Trinity College Dublin Students’ Union (TCDSU) narrowly failed to pass a vote to hold a referendum on amending the wording of a section of its constitution concerning the political nature of the union.
The motion suggested a referendum to change the wording of Section 1.4 of the constitution, which mandates the union to pursue its aims and principles in a manner that is “independent of any political, racial or religious ideology”, to one which mandates the it to pursue goals “in a radical and egalitarian way, without intervention or control by outside parties”.
56 voted in favour while 30 voted against (65% and 35% respectively). A motion to hold a referendum requires 66.6% of votes to pass.
The motion was proposed by School of Languages, Literatures and Cultural Studies (SLLCS) Convenor Nicholas Evans and seconded by several students including TCDSU President László Molnárfi and Citizenship Officer Ella Mac Lennan.
Speaking to Trinity News after council, Evans said “it’s a shame” the referendum will not take place.
“This body is historically elitist, historically exclusionary, and to almost get there to almost get to a democratic vote, it is really sad,” he said.
“The [Constitutional Review Working Group] will hopefully do something about it.”
Speaking in favour of the motion before the vote, Evans said: “Of all the misspelt words, grammar errors and vague sentences in our constitution, this is by far the most vague.”
Evans made reference to the success of the Book of Kells blockade in preventing further rent increases for College accommodation, saying that the student body “denied the school money because [we] didn’t agree with their policies”.
A number of procedural motions were raised during the debate including a procedural motion K to move the motion to next Council and a procedural motion E to amend the wording of the motion to replace the word “radical” with “political”. Both of these procedural motions failed to pass.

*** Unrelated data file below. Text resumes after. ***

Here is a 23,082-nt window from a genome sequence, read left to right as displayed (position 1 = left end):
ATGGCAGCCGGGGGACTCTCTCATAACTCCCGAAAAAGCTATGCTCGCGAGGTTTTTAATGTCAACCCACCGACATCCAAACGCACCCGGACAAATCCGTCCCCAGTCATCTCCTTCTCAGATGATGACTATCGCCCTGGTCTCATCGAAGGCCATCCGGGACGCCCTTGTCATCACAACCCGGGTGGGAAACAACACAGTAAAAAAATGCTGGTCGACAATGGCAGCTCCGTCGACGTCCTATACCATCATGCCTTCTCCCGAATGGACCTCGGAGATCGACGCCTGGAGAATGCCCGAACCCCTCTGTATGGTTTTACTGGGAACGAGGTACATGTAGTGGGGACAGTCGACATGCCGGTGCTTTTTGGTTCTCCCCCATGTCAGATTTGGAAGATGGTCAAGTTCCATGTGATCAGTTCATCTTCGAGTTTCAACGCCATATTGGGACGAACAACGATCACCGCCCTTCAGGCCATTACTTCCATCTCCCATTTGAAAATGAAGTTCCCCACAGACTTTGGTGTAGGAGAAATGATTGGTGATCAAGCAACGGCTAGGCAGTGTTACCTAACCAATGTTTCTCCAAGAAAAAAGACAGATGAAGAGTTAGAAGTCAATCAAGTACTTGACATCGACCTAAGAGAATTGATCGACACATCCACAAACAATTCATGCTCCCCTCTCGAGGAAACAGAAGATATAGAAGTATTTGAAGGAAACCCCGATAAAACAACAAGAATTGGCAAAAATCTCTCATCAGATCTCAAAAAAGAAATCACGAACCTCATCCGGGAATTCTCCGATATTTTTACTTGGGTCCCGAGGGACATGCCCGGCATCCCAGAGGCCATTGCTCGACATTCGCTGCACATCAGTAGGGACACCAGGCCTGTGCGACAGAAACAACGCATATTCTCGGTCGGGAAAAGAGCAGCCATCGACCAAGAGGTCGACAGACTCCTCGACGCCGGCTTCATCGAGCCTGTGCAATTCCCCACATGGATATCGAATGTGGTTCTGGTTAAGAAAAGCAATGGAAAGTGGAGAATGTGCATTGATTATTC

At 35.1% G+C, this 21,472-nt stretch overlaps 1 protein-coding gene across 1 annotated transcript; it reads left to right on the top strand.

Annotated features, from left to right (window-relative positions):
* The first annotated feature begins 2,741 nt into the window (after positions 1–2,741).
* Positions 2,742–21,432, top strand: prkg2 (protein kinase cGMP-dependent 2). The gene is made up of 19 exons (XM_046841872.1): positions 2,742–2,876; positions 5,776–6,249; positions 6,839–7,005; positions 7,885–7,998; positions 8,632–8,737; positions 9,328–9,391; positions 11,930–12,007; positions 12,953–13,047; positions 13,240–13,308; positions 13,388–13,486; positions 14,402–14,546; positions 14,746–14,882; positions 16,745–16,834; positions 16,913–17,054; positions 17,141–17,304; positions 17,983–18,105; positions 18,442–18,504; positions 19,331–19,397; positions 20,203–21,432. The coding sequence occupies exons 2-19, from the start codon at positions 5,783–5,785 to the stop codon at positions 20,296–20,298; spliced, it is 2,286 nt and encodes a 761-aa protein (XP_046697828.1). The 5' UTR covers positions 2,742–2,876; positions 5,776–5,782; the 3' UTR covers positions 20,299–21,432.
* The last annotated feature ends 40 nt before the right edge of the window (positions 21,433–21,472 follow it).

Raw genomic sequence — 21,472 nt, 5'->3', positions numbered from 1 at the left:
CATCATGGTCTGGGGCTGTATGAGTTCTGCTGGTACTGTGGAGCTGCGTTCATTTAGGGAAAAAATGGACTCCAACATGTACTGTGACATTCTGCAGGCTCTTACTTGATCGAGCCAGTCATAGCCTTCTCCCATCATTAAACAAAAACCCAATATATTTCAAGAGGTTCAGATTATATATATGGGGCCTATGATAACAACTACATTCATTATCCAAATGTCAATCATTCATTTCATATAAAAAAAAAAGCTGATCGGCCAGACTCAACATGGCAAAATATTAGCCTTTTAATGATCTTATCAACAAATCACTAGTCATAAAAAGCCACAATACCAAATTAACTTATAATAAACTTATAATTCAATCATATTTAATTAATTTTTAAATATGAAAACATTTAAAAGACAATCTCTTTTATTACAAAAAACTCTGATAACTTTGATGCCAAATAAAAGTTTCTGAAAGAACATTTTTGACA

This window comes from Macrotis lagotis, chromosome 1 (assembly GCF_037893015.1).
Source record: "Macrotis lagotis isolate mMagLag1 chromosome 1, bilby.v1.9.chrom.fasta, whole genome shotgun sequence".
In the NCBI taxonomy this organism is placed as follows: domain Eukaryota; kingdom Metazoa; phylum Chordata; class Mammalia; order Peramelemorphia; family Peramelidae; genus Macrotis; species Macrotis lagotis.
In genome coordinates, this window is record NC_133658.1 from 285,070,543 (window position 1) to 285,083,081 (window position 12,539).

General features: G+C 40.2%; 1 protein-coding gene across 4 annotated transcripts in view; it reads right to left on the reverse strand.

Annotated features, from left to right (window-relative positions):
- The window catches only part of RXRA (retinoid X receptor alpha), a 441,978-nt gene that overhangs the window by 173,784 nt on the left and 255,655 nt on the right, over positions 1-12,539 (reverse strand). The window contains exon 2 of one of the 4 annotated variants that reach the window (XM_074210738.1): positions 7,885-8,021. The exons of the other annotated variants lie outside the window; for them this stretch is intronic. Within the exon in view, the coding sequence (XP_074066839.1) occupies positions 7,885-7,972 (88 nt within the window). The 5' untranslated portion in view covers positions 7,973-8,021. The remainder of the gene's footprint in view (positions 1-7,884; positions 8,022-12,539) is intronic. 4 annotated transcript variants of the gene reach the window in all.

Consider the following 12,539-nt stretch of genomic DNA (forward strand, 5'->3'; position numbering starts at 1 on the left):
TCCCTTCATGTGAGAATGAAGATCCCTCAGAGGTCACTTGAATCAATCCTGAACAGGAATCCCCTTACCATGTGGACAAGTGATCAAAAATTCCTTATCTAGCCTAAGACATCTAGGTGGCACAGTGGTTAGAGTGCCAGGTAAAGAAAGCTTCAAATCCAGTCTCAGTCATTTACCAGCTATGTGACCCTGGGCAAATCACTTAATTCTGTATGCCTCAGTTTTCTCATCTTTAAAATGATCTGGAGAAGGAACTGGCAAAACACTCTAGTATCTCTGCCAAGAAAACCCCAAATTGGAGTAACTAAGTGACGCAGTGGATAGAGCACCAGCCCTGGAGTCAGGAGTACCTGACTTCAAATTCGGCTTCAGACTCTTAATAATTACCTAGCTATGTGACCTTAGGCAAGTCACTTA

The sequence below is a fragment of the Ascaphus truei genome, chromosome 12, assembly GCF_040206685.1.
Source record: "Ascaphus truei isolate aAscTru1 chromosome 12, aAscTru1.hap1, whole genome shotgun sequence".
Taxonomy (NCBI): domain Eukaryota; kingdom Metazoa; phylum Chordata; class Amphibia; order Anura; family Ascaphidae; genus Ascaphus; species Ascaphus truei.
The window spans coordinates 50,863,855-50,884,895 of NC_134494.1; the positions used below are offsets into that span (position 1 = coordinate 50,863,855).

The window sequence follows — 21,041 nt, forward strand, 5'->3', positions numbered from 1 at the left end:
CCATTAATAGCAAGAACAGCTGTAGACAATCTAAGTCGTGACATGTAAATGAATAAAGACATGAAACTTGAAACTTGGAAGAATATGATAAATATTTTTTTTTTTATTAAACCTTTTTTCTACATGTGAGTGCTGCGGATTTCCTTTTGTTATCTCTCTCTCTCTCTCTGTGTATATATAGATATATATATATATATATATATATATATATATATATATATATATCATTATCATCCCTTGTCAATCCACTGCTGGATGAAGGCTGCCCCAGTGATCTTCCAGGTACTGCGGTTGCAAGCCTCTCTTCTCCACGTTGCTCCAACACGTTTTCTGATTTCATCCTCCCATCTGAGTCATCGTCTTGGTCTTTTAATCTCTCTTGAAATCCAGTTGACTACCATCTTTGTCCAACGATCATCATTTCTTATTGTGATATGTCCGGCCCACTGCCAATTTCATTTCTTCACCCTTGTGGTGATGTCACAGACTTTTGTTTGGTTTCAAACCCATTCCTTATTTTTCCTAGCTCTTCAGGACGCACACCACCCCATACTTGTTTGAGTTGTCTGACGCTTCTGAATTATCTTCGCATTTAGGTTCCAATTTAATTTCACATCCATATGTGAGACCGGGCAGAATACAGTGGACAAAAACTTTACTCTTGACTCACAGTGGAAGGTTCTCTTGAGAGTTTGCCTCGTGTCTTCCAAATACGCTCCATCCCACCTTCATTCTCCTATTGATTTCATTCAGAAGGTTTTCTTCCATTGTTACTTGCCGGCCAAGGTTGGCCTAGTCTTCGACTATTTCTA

Evans urged those who opposed the change of wording to let students decide for themselves in a referendum.
“I think that the students of this college are ready for this – everybody is ready for a more radical union,” he said.
Omar Saood, who spoke against the motion, said he was concerned that the proposed change in wording may allow for a situation where a decision made by the majority of students may result in negative implications for a minority group.
STEM Convenor Ruaidhrí Saulnier also asked whether this wording would allow future student representatives to act “in a religious way”.
Evans said the union will remain “a democratic body” on any decisions made in its stances in the future.
TCDSU President László Molnárfi said the union should be able to “call out” the government if it is believed to be acting against students’ interests.
He also pointed out that the Electoral Commission asked sabbatical officers to avoid using the term “neoliberal” to refer to government policies, describing it as an action that is “not constitutionally valid” under their remit.